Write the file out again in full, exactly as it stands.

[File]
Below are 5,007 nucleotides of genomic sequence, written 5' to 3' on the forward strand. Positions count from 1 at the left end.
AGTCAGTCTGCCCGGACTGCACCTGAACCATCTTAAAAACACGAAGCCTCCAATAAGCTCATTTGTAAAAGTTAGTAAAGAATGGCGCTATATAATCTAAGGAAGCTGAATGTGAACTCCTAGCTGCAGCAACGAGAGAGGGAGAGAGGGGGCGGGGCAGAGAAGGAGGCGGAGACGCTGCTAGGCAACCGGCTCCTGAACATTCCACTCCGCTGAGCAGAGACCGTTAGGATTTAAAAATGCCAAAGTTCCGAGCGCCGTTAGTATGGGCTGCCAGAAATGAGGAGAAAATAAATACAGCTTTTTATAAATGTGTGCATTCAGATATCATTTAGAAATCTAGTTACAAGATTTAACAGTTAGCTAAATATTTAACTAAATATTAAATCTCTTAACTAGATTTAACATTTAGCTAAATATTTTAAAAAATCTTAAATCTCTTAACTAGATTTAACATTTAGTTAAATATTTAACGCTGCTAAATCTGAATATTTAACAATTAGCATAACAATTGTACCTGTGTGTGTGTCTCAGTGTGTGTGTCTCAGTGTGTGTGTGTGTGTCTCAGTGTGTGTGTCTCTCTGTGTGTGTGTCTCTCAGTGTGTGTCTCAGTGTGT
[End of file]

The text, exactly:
Below are 5,007 nucleotides of genomic sequence, written 5' to 3' on the forward strand. Positions count from 1 at the left end.
AGTCAGTCTGCCCGGACTGCACCTGAACCATCTTAAAAACACGAAGCCTCCAATAAGCTCATTTGTAAAAGTTAGTAAAGAATGGCGCTATATAATCTAAGGAAGCTGAATGTGAACTCCTAGCTGCAGCAACGAGAGAGGGAGAGAGGGGGCGGGGCAGAGAAGGAGGCGGAGACGCTGCTAGGCAACCGGCTCCTGAACATTCCACTCCGCTGAGCAGAGACCGTTAGGATTTAAAAATGCCAAAGTTCCGAGCGCCGTTAGTATGGGCTGCCAGAAATGAGGAGAAAATAAATACAGCTTTTTATAAATGTGTGCATTCAGATATCATTTAGAAATCTAGTTACAAGATTTAACAGTTAGCTAAATATTTAACTAAATATTAAATCTCTTAACTAGATTTAACATTTAGCTAAATATTTTAAAAAATCTTAAATCTCTTAACTAGATTTAACATTTAGTTAAATATTTAACGCTGCTAAATCTGAATATTTAACAATTAGCATAACAATTGTACCTGTGTGTGTGTCTCAGTGTGTGTGTCTCAGTGTGTGTGTGTGTGTCTCAGTGTGTGTGTCTCTCTGTGTGTGTGTCTCTCAGTGTGTGTCTCAGTGTGT